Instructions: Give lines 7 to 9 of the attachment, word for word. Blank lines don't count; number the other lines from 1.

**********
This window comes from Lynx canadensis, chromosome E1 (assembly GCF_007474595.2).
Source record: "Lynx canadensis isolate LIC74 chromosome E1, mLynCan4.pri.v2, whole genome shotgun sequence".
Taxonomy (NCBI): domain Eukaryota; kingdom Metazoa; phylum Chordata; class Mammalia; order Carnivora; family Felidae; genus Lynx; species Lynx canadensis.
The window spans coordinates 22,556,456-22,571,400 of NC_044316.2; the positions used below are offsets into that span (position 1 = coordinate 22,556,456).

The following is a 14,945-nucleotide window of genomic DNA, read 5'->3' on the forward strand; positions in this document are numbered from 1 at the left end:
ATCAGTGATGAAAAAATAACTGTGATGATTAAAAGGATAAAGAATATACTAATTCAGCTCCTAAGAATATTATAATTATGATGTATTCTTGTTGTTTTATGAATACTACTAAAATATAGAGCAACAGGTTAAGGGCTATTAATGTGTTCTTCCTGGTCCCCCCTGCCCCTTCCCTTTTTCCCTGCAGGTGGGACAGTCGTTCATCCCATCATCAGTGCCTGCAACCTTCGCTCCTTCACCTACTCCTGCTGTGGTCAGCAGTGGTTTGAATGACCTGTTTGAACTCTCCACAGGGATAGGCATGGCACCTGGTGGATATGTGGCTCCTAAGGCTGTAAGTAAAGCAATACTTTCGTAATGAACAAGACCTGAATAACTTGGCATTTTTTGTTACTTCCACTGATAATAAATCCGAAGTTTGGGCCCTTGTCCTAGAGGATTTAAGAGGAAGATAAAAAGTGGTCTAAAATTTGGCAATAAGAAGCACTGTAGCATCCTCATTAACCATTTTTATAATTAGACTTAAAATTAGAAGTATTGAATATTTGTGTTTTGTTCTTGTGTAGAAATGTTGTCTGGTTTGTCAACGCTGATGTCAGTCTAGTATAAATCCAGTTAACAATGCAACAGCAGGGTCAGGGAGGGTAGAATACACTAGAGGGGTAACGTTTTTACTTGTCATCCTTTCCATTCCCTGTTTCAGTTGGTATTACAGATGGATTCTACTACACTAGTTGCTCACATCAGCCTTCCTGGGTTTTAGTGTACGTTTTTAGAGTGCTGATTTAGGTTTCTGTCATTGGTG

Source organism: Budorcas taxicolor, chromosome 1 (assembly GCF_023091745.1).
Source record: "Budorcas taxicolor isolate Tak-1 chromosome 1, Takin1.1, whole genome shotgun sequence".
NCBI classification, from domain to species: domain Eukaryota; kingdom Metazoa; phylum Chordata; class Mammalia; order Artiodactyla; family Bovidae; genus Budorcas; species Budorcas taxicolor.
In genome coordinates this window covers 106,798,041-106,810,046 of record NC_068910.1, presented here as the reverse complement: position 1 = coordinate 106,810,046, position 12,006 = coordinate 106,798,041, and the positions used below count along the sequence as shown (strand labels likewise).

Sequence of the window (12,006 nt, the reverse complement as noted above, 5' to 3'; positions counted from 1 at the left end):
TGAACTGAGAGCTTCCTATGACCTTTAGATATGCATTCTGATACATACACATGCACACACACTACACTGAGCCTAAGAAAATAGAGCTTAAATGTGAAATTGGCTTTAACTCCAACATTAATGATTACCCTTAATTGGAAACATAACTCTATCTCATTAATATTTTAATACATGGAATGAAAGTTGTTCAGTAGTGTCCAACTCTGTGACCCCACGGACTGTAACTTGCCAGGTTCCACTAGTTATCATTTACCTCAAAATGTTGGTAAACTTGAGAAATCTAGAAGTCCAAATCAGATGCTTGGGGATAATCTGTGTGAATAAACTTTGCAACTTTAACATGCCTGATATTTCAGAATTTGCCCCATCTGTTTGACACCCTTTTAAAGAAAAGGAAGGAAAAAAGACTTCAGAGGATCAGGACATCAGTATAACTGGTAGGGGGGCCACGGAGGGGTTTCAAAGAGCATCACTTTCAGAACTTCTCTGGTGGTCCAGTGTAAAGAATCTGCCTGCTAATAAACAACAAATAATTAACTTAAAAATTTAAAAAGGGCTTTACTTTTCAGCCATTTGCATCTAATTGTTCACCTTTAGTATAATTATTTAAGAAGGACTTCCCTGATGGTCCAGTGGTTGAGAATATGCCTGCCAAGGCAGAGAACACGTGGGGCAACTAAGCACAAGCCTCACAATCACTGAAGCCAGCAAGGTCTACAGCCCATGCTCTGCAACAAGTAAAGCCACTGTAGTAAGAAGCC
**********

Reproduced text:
Source organism: Budorcas taxicolor, chromosome 1 (assembly GCF_023091745.1).
Source record: "Budorcas taxicolor isolate Tak-1 chromosome 1, Takin1.1, whole genome shotgun sequence".
NCBI classification, from domain to species: domain Eukaryota; kingdom Metazoa; phylum Chordata; class Mammalia; order Artiodactyla; family Bovidae; genus Budorcas; species Budorcas taxicolor.